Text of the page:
A report by the auditor-general found while Bridget McKenzie was sports minister she awarded most of the $100 million grants to marginal seats being targeted by the government last year.
Professor Anne Twomey said there appeared to be no basis for the scheme, and questioned whether the deputy Nationals leader breached the constitution.
“What is astonishing about the latest sports-rorts affair is its brazenness, culminating in the assertion that ‘no rules were broken’,” Twomey said in the Australian Financial Review.
The professor of constitutional law at the University of Sydney said from a legal perspective there “seem to be at least three areas” in which rules were broken.
Twomey believes the legal obligation on ministers to behave in a procedurally fair manner, McKenzie’s legal ability to make the decisions, and whether or not she broke the constitution are all in question.
McKenzie has refused to apologise and Labor are calling for her resignation, but Prime Minister Scott Morrison is sticking by his embattled colleague.
Nationals frontbencher David Littleproud said he was confident the program was rolled out according to the guidelines, and McKenzie had his full support.
“Of course she does – she’s doing a damn good job,” Littleproud told reporters on Tuesday.
“Now as agriculture minister, moving on from sport into agriculture, she’s doing a damn good job in making sure not only do we continue to grow agriculture but help our agriculture adjust through these tougher times.”
South Australian independent Rebekha Sharkie was excluded from several sports funding announcements as the coalition targeted her seat of Mayo in last year’s election.
“I was a little disappointed that it was prior to the election and I wasn’t included in any announcement,” she told reporters while standing alongside Littleproud.
“I’d like to think that the local federal member can always be included when it’s outside of an election period. I understand when there’s an election on, things are different.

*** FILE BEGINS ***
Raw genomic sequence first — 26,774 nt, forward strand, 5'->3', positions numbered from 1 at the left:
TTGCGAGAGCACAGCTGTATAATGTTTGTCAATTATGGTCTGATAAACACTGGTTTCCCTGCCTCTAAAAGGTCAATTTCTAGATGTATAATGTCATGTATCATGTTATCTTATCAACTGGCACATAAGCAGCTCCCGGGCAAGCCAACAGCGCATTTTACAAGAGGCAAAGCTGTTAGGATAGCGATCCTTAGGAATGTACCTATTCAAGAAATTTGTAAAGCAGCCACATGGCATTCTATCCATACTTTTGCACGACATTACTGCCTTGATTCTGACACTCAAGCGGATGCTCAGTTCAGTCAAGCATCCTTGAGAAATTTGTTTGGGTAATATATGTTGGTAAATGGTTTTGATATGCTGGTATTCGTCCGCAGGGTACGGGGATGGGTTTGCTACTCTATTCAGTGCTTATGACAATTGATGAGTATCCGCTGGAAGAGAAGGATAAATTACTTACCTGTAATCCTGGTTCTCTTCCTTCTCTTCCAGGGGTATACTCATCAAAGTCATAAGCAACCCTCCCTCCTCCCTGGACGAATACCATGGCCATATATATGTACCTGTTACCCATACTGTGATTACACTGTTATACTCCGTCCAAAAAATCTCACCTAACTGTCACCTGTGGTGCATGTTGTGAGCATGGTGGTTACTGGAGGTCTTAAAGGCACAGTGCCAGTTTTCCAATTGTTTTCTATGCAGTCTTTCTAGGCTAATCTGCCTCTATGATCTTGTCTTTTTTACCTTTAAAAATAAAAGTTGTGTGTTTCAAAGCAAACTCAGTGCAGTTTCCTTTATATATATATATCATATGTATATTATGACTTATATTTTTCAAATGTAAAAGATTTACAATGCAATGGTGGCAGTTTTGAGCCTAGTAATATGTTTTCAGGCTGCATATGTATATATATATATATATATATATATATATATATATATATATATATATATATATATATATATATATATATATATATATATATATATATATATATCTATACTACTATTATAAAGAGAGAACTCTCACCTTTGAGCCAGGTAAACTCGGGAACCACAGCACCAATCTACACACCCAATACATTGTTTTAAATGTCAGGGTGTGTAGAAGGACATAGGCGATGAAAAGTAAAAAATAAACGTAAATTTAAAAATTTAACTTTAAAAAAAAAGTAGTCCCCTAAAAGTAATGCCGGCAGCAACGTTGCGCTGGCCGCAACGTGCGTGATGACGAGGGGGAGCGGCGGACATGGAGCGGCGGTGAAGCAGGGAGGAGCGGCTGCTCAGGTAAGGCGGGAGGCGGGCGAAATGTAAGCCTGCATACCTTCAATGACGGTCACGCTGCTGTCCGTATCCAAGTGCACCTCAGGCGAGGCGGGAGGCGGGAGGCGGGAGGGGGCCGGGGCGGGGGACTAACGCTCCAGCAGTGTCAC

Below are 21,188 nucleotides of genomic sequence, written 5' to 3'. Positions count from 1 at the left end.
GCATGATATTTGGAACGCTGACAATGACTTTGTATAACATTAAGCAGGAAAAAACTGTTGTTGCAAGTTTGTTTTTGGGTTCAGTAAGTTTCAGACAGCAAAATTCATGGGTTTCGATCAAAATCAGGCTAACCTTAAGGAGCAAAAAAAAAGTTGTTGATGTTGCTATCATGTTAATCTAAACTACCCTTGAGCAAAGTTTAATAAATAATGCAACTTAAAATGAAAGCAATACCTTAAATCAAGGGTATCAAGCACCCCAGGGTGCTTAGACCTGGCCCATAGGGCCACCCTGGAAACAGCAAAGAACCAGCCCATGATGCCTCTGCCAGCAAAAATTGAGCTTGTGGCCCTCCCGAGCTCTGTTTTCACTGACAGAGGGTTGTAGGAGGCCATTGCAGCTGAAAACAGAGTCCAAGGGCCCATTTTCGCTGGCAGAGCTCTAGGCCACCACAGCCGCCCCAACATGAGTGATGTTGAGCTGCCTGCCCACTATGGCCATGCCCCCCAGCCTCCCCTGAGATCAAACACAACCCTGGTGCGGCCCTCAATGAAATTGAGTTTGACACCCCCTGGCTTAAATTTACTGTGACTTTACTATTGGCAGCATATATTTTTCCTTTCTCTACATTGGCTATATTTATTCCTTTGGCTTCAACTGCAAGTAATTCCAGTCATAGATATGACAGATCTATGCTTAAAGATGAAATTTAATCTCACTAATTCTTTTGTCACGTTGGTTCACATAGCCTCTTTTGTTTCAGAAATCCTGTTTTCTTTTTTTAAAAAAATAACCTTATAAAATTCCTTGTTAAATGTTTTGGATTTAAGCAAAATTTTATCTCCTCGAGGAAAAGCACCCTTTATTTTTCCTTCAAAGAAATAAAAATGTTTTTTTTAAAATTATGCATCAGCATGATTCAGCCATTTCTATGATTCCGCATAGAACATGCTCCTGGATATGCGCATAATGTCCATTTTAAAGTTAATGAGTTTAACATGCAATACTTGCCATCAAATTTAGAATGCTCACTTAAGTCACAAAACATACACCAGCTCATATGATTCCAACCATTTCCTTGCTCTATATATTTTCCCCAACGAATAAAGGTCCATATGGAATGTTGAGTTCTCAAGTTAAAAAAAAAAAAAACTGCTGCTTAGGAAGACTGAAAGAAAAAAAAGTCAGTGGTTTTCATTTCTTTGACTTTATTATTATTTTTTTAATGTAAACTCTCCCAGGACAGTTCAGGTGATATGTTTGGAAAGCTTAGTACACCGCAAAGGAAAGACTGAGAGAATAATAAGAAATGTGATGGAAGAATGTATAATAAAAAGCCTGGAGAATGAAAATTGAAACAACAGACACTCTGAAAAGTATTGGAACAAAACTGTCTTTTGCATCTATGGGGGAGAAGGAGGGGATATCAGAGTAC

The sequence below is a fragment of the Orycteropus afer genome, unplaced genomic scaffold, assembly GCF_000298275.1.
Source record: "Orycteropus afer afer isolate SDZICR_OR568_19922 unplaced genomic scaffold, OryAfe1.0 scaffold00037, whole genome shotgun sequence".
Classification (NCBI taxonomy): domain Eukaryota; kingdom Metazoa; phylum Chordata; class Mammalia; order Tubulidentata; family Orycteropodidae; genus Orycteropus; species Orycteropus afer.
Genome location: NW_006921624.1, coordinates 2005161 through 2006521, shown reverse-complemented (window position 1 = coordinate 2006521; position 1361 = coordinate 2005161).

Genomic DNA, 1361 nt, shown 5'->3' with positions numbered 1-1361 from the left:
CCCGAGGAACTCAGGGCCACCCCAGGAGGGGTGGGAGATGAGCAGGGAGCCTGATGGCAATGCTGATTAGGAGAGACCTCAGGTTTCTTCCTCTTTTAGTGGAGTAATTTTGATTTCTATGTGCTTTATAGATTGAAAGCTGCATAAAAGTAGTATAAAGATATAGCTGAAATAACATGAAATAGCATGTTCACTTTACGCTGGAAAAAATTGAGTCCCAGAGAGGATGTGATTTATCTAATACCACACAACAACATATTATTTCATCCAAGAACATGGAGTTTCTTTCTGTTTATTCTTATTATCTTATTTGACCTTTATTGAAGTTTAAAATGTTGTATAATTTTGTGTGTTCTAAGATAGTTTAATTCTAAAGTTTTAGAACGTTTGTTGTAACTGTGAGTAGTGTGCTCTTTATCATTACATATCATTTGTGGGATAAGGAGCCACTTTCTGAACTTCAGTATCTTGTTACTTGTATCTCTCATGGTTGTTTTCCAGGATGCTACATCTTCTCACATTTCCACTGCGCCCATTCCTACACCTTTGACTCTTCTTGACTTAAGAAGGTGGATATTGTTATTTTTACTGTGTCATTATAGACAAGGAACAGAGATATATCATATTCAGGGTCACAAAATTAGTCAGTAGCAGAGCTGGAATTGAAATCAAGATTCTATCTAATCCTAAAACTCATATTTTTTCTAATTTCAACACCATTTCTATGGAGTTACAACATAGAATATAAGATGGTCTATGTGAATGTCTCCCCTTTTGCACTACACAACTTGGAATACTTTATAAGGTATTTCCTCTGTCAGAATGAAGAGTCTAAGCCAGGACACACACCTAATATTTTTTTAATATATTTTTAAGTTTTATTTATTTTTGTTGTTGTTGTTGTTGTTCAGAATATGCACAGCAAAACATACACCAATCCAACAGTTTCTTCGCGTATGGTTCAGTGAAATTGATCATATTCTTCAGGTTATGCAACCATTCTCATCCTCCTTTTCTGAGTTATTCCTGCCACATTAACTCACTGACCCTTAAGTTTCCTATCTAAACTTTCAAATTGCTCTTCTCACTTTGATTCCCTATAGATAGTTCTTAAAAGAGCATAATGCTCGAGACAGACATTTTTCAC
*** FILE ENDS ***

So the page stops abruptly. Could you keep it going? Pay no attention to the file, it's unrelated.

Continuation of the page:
“Right across Mayo we need to upgrade a number of sporting facilities.”
Sharkie’s Centre Alliance party will support a Senate inquiry into the so-called “sports rorts” affair.
Senior Nationals MP Darren Chester welcomed the fact the scheme was now under review, saying it was important people were satisfied the grants programs was fair.
“The integrity of the way we deliver these types of programs needs to have the transparency that people can have confidence that a fair system is in place,” Chester told ABC News.
“Because people need to have confidence when they make a bid for a program.
“There have been great deliveries under this program. The question is whether the decisions were based upon merit.”
Former NSW auditor-general Tony Harris said if the program had come across his desk he would have referred it to the state’s anti-corruption commission.
“I would be obliged to advise the Independent Commission Against Corruption about the matter,” Harris told the ABC.
“I would expect them to have an inquiry into the matter.”
Labor’s former sports minister Ros Kelly stepped down from the ministry and then parliament in 1995 following a similar scandal.
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